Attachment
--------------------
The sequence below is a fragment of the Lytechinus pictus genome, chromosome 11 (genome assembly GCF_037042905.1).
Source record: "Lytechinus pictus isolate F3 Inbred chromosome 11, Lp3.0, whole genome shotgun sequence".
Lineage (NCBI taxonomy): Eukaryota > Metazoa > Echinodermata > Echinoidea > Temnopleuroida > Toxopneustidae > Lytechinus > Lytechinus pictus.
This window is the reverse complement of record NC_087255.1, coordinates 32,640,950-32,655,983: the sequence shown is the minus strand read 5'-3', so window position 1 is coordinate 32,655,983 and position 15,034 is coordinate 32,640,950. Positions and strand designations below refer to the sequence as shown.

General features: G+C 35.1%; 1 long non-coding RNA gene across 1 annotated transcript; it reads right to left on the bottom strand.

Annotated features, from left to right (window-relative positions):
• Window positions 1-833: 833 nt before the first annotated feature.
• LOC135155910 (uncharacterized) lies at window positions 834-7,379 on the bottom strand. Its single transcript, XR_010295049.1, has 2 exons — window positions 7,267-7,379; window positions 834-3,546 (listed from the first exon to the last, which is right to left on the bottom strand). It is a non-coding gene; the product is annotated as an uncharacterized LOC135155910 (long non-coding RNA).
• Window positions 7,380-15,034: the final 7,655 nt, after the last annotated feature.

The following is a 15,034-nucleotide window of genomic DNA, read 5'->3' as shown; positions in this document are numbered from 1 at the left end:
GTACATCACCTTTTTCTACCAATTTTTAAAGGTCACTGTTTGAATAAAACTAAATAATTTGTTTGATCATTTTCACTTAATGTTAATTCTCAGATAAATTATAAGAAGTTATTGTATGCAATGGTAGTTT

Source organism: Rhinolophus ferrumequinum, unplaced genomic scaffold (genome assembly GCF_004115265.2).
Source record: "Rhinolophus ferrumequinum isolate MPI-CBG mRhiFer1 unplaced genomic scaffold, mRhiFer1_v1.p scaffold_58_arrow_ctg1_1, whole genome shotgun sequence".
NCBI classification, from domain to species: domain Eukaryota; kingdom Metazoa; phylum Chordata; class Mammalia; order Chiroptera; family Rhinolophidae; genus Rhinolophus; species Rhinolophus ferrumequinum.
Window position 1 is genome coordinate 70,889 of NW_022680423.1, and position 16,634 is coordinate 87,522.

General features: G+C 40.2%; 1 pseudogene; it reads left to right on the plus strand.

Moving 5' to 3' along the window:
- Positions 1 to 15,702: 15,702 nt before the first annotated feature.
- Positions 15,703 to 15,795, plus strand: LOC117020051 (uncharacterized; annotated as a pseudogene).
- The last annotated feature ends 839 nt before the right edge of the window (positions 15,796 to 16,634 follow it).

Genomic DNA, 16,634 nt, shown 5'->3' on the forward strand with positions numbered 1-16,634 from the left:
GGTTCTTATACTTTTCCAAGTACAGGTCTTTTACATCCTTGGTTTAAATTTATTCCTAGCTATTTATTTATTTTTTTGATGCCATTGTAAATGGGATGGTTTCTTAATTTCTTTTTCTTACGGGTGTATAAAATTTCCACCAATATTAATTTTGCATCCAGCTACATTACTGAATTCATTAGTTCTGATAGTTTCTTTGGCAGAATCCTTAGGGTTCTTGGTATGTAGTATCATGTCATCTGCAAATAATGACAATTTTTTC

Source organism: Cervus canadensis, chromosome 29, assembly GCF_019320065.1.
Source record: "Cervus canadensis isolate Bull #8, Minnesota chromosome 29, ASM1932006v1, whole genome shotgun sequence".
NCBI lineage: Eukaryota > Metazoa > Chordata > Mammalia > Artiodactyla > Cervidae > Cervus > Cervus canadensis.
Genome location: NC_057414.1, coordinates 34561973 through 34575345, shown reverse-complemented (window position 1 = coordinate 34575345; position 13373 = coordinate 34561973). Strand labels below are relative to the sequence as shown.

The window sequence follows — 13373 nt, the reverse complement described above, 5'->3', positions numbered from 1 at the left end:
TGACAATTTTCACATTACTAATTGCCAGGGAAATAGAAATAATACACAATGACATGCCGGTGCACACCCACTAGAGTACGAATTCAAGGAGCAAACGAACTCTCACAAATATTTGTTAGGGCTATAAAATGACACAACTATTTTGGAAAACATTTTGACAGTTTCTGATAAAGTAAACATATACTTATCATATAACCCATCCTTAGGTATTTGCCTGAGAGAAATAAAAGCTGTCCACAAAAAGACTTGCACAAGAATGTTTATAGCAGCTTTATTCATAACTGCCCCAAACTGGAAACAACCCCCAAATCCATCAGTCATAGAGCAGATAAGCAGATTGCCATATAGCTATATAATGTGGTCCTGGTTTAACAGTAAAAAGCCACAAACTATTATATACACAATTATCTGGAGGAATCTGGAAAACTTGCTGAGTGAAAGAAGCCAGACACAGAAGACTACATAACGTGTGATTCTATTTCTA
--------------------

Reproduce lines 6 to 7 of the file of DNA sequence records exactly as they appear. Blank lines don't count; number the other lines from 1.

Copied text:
Annotated features, from left to right (window-relative positions):
• Window positions 1-833: 833 nt before the first annotated feature.